However, it will never be over-emphasized that economic integration is a "compulsory phase" for African economies. It ensures the harmonious development of activities, strengthens, in order to encourage growth, the effectiveness and competitivity of the productive mechanism and for a given reason. It ensures the free movement of goods and services, capitals, enterprises and persons. The virtuous dynamics of the vast market is inexorably expected from these four freedoms.
This is why the African Union being built at present, is of capital interest to Africa as a whole. It is the challenge of the millennium to be taken up collectively by all the Africans. As Secretary General of the OAU in charge of carrying out successfully this process, I have the pleasure to stress here that it is a major imperative for the African Union to become a tangible reality at the next OAU Summit in South Africa.
Invited Guests, Ladies and Gentlemen,
This Third African Development Forum, with its relevant theme and the equality of the moderation, constitute, undoubtedly, a mine of ideas, thoughts and recommendations for building the African Union. Among other things, by giving the historical background and prospects of Regional Integration, by evaluating the integration process in Africa, by indicating to the African Governments the experiences of other regions in the area of integration, by highlighting the features of the physical integration through the development of infrastructures and by identifying the economic policies to speed up Regional integration and so on, this Third Forum represents historical value added to the collective momentum of Africans to succeed in the integration of their Continent. Such an investigation is, undoubtedly, likely to contribute greatly to energise further the Regional Economic Communities, indispensable pillars for building the African Union.
On my part, I humbly consider that the removal of constraints linked to the phenomenon of globalisation demands that the Regional Economic Communities be an economic reality. And to do so, it is of an imperative need that new partnership approaches between the countries of the South be worked out and implemented. These new forms of partnership must be sought in the following trilogy which today inspires all outlines of human organisations: identification of priorities, the hierarchy of priorities according to their order of importance and the search for a partnership for their concretisation on the ground. Drawing inspiration from this trilogy of the new approach, the South-South Co-operation must be centred on the full participation of African peoples. Such an approach has the advantage of greater effectiveness than the traditional co-operation models, generally imposed "from above" and giving the Governments the role of initiators, negotiators and signatories. By ensuring popular participation in the integration process, one can guarantee a closer relation between the concept of co-operation and the needs of those who must implement it.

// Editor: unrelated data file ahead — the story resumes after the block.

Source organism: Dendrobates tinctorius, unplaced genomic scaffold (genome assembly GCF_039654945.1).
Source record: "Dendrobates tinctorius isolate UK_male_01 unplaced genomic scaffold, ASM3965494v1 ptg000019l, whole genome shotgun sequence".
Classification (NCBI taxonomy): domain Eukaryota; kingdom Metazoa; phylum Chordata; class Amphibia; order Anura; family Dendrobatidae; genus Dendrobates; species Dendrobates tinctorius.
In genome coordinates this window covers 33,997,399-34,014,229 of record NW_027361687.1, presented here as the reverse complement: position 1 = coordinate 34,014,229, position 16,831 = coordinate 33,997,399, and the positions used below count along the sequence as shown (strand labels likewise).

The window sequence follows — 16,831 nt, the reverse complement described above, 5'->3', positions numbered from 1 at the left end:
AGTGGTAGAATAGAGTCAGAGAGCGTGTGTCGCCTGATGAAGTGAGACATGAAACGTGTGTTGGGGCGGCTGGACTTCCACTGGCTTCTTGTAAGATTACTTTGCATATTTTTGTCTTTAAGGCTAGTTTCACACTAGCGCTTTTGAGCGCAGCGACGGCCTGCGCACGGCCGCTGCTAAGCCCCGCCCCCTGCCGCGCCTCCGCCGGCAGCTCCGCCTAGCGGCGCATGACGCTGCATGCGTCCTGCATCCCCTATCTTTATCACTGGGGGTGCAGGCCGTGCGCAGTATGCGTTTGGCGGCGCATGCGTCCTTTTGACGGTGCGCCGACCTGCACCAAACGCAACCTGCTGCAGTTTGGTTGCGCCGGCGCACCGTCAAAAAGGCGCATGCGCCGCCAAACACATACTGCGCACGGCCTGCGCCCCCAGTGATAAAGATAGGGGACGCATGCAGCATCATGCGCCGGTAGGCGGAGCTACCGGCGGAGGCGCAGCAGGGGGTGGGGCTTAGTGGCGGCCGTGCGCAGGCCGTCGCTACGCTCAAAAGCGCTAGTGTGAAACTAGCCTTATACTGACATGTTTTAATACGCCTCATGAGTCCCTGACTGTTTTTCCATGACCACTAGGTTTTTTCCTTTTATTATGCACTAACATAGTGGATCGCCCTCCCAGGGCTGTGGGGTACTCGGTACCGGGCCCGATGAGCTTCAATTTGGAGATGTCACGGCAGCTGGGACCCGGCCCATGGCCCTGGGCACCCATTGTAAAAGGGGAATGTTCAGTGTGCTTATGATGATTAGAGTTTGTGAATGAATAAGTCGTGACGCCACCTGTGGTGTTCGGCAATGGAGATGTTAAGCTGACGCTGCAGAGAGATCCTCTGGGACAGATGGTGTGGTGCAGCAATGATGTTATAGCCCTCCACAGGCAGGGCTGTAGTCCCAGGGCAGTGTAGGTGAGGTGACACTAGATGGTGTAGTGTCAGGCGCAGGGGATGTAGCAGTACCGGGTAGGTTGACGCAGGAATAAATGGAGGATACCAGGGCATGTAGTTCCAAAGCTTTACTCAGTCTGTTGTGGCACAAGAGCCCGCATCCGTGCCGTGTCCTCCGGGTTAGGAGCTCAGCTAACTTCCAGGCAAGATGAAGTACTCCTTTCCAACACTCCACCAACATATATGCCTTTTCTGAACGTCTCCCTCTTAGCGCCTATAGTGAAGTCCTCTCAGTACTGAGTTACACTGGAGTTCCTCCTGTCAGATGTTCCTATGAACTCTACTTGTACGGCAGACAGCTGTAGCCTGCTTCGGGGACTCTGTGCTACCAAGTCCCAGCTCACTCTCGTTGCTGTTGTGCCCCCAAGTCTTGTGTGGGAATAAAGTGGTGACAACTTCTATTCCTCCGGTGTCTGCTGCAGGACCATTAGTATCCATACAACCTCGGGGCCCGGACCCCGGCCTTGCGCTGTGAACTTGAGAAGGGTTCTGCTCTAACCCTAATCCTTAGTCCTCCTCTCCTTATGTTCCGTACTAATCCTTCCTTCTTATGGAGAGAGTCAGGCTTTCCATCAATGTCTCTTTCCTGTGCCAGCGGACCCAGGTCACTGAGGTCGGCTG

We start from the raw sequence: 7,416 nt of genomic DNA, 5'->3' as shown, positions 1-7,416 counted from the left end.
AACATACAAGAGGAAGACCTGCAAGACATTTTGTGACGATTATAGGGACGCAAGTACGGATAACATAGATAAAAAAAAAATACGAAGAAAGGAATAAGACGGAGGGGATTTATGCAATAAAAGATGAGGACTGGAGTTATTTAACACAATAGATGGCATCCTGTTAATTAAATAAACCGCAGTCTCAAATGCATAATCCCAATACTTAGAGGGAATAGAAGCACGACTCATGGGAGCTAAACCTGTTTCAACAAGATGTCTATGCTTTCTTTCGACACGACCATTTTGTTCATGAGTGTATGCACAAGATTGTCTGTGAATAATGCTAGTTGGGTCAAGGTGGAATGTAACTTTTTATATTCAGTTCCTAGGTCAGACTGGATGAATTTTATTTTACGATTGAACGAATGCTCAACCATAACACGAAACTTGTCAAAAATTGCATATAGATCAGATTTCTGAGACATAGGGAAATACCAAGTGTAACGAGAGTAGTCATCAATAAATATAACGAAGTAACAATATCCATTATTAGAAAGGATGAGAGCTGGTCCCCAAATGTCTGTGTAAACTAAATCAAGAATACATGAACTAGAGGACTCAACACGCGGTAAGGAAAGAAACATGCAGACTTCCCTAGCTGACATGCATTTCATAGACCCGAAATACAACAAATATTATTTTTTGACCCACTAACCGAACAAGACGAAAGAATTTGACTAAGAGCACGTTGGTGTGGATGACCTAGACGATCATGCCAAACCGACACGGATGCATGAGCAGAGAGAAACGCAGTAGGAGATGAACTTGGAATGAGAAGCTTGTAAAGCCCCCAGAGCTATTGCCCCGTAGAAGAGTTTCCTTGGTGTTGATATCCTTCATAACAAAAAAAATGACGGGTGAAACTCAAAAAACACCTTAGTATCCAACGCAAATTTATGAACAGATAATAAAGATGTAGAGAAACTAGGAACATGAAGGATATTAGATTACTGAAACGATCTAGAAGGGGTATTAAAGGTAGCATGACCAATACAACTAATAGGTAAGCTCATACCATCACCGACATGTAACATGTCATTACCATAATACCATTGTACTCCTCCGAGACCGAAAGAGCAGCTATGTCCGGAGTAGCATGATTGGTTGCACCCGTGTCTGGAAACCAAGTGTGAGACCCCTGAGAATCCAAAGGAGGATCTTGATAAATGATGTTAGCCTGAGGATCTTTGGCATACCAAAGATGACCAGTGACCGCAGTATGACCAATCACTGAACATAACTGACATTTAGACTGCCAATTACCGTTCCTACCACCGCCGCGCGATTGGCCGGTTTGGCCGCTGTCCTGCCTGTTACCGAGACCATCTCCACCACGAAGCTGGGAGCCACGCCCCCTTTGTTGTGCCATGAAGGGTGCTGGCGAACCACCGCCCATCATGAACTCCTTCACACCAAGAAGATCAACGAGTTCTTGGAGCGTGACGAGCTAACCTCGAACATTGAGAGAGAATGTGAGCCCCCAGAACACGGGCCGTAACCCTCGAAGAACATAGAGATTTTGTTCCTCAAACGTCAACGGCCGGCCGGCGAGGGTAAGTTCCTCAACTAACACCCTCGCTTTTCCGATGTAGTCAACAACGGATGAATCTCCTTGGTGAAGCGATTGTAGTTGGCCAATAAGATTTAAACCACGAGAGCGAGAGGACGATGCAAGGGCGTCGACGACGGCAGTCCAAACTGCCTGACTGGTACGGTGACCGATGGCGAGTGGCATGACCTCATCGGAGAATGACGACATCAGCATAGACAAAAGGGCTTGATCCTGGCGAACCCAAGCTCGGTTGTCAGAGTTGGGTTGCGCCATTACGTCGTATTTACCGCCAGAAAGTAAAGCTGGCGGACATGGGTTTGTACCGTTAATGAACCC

Similarly, the new forms of partnership must encourage the active participation of African entrepreneurs. The emergence of African multinationals is, to this end, likely to speed up the integration process and give to the African economic operators the means to enable them take up the challenges of international competition. Thus, the development of African joint-ventures must constitute the anchor, indeed, the foundation on which the economic operators must promote partnership with their Asian or Western counterparts.
Regional approach must, therefore, replace national approach in planning economic and industrial policies as well as the designing of development projects and their financing. This Regional approach must be the pointer of African initiatives intended to all the partners in development of our Continent.
Ladies and Gentlemen,
Africa, as a whole, is listening to you. It expects a lot from your deliberations. Consequently, may I conclude with these words: The Third African Development Forum affords all of us the opportunity to contribute to make history, to enlighten the way already outlined by the Founding Fathers and to give concrete form to their ideals.
Let us redouble our efforts, let us go back to the drawing board a thousand times and emerging from the beaten track of our state microcosm let us think about the grandeur and the renaissance of our dear Continent.
Let us simply do our duty!
I wish you full success in your deliberations.
I thank you for your kind attention.